In the late 1920's linguists Edward Sapir and Benjamin Whorf hypothesized that the thoughts we can think are largely determined by the language we speak. In his essay 'Beating the Averages' Paul Graham echoed this notion and invented a hypothetical language, Blub, to explain why it is so hard for programmers to appreciate programming language features that aren't present in their own favorite language. Does the Sapir-Whorf hypothesis hold for computer languages? Peter Seibel, language lawyer (admitted, at various times, to the Perl, Java, and Common Lisp bars) and author of the award-winning book _Practical Common Lisp_, will discuss how our choices of programming language influences and shapes our pattern languages and the architectures we can, or are likely to, invent.

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3.0/5 (7643 votes)
Video format: flv       Time: 1 hr 12 min 4 sec
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NOVA ScienceNow: Space Elevators
on: WGBH
Can we build a 22,000-mile-high cable to transport cargo and people into space?

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3.0/5 (5115 votes)
Video format: qt, rm, wm       Time: 12:00
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Hal Whitehead
Dalhousie University
Society and Culture of the Sperm Whale
on: WGBH Forum
Dr. Whitehead has been studying sperm whales for more than 20 years,

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3.0/5 (4230 votes)
Video format: rm       Time: 57:37:00
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Jim Nickerson
APCT
Energy Crisis Management - new ultracapacitor technology
on: Google TechTalks
A new ultracapacitor technology from APCT (US-Ukrainian start-up) provides an efficient, low cost means of managing power delivery for applications ranging from hand held devices to hybrid vehicles and power generating systems of all types. When integrated into battery powered devices, the APCT technology can extend battery life by as much as 400%, lowering the cost of batteries and reducing hazardous waste streams.

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3.0/5 (5916 votes)
Video format: rm       Time: 54 minutes
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Daniela Maurer
Binder
The New CO2 incubators with hot air sterilization
on: Biocompare
Our CO2 incubators simulate natural conditions, where many perfect details make up the sum total. We also fuse together the details by amalgamating the growth parameters such as CO2, temperature and humidity into a finely tuned interaction that we call natural simulation. This is a process that we have developed and patented, unparalleled in our industry and the closest thing to natural conditions.

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3.0/5 (5843 votes)
Video format: qt       Time: 6:00
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Susan Hough
US Geological Survey
Long and Wide: Far-Reaching Earthquakes
on: WGBH Forum
In 1992, the Landers earthquake struck north of Palm Springs with a magnitude of 7.3.

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3.0/5 (3945 votes)
Video format: rm       Time: 1:04:20
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Magellan's Venus
on: SciVee.com
Astronomers remember Magellan's astounding photos of Venus.

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3.0/5 (3559 votes)
Video format: flv       Time: 3 min, 28 sec
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Meeting 6: Procurement and local issues. Report back from working groups on generic policies and regulations, procurement, intellectual property rights, research and development, production, and differential pricing
on: World Bank
Meeting on the Role of Generics and Local Industry in Attaining the MDGs in Pharmaceuticals and Vaccines

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3.0/5 (4107 votes)
Video format: rm       Time: 65 minutes
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Caliper Life Sciences
Liquid Therapy - Scicione ALH 4000 Workstation
on: Biocompare
The New Caliper Sciclone ALH 4000 Liquid Handling System features a built-in Twister plate handler and comes pre-programmed for:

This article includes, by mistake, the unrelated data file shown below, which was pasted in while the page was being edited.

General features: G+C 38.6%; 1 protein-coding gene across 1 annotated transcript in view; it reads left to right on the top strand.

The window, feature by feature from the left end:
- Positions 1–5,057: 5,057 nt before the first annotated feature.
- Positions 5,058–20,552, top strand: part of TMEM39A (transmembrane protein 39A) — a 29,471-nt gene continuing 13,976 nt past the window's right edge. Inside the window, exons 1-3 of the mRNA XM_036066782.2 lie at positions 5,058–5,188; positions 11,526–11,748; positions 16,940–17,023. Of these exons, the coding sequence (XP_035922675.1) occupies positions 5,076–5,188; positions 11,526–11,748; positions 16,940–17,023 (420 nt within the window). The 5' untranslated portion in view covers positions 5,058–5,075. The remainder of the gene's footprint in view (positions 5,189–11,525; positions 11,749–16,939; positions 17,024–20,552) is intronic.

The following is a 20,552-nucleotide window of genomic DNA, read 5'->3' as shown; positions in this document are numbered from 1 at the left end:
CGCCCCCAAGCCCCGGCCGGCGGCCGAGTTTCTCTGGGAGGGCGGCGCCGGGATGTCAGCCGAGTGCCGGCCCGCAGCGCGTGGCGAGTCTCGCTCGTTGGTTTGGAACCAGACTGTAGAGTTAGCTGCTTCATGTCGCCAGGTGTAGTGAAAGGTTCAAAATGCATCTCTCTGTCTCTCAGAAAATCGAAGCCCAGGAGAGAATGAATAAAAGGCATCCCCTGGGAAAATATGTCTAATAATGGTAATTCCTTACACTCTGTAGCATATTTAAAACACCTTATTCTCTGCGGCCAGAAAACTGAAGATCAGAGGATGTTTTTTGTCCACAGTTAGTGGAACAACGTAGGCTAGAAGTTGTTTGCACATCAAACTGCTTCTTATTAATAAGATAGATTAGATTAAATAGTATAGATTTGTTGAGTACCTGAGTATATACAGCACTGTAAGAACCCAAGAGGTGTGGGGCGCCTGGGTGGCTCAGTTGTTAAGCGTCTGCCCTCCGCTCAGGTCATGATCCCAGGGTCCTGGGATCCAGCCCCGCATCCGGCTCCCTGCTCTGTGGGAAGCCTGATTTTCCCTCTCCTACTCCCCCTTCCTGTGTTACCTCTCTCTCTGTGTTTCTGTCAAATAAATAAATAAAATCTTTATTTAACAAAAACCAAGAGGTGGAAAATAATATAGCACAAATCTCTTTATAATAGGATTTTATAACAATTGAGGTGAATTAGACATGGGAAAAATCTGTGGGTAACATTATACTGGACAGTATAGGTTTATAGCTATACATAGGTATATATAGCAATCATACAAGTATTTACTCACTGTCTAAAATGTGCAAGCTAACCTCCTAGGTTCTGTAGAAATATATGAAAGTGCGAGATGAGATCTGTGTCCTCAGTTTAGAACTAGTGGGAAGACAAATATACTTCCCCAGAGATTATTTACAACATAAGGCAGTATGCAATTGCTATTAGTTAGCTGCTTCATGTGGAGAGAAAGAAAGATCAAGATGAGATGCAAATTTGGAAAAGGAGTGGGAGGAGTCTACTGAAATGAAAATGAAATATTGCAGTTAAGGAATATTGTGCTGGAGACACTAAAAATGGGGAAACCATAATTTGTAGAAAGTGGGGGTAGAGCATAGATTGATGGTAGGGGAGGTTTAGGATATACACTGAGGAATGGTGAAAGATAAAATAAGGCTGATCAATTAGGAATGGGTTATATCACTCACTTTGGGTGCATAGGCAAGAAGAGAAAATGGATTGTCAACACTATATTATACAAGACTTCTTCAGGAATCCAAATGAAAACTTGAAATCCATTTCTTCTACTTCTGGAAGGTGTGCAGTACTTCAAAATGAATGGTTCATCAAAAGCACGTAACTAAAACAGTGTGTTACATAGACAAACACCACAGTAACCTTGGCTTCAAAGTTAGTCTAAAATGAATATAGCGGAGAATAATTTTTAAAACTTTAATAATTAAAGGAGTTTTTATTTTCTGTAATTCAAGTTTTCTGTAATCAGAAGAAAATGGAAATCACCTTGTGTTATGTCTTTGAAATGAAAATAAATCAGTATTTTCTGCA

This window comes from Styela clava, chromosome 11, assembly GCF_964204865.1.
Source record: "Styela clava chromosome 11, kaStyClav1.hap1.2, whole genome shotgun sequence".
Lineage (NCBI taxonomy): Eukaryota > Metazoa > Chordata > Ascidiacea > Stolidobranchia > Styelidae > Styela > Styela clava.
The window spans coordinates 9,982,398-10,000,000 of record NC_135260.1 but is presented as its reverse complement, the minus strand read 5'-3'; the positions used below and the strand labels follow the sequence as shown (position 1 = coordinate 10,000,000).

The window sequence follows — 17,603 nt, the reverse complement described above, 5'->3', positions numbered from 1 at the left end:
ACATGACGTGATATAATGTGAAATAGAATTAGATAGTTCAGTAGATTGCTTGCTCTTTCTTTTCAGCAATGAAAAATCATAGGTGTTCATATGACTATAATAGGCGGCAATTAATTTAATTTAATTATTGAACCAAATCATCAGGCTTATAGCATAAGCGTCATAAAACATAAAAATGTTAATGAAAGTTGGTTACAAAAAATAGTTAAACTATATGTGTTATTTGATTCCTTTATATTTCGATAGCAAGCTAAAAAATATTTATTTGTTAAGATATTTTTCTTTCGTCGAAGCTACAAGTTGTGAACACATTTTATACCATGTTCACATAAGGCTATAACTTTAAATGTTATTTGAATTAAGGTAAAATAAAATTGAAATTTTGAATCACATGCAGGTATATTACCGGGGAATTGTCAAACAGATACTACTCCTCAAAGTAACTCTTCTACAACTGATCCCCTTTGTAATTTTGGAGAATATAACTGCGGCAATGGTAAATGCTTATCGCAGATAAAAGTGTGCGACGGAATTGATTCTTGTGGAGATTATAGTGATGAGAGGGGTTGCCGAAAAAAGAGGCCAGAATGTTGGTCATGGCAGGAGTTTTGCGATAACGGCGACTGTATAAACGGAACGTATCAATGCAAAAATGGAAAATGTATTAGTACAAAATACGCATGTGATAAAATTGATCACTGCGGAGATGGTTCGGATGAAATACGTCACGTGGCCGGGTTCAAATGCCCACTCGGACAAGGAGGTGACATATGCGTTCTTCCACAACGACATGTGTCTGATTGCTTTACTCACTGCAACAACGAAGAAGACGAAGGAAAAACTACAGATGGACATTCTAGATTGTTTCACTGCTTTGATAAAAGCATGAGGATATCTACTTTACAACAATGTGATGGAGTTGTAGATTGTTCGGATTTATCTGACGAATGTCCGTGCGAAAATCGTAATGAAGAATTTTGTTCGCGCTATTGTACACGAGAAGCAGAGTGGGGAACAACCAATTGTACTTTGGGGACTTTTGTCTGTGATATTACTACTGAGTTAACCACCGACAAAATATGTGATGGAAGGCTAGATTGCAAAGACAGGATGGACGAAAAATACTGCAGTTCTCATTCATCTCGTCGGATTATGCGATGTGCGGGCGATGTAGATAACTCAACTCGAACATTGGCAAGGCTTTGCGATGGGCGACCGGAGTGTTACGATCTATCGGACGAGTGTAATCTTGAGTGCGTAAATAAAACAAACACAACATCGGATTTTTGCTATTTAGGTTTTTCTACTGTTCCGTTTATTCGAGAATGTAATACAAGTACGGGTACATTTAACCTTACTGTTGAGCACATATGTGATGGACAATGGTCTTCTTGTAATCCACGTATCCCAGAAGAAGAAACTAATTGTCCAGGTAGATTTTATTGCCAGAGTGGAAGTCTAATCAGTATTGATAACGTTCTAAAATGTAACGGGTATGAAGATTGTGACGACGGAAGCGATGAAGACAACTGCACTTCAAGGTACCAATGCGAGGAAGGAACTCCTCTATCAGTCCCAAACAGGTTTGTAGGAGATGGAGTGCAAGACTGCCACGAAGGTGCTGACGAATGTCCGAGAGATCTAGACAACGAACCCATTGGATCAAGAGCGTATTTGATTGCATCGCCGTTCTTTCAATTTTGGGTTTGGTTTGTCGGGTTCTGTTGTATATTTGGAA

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3.0/5 (8062 votes)
Video format: qt       Time: 3:00
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Gary Firestone
UC Berkeley
UC Berkeley Introduction to Biology - Bio 1A General Biology
on: UC Berkeley Webcasts
Bio 1A General Biology: This page has the webcasts for all of UC Berkeley's Introduction to Biology Survey course. 42 lectures on one web page!

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3.0/5 (5159 votes)
Video format: Real       Time:
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Samuel Bogoch
Replikins Ltd.
Replikin genome sequences and survival rates in shrimp and human pandemics
on: Replikins Ltd.
Dr. Bogoch spoke at the World Aquaculture Conference in San Antonio, giving some background on his company's Replikins technology and announcing test results in conjunction with the University of Arizona. These results correlate virulence of four Taura virus strains in shrimp with the concentration of Replikin subsequences in the virus genomes. This is the first virus protein structure to have been shown to be quantitatively relate not only to the occurrence of epidemics, but now specifically to mortality rate of the host.

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3.0/5 (12855 votes)
Video format:       Time: 45:00
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E. O. Wilson
Harvard University
E. O. Wilson - The Coming Synergism Between Science and the Humanities
on: Google Video
Scientist and author Edward O.Wilson, draws on studies from a broad spectrum of disciplines to show how various fields of inquiry, and especially the humanities and sciences, intersect with each other. According to Wilson, 'the greatest enterprise of the mind has always been and always will be the attempted linkage of the sciences and the humanities.' Series: Frontiers of Knowledge

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3.0/5 (3627 votes)
Video format: flv       Time: 59 minutes
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Boris Kayser
Fermilab
Exploring the Neutrino Questions
on: Fermilab Colloquium Lectures
The discovery that neutrinos have nonzero masses has raised a number of very interesting questions about the neutrinos and their connections to other areas of physics and astrophysics. After briefly reviewing what has been learned about the neutrinos so far, we will identify the open questions, explain why they are interesting, and discuss ideas and plans for answering them through future experiments.

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3.0/5 (4380 votes)
Video format: Real Player       Time: 1:12:11
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Cosmology at YearlyKos Science Panel, Part 1

Speaker: Sean Carroll
Time: 9:46

The first half of Sean Carroll's talk on Dark Matter, Dark Energy, and the meaning of science at the YearlyKos Science Panel, August 2007.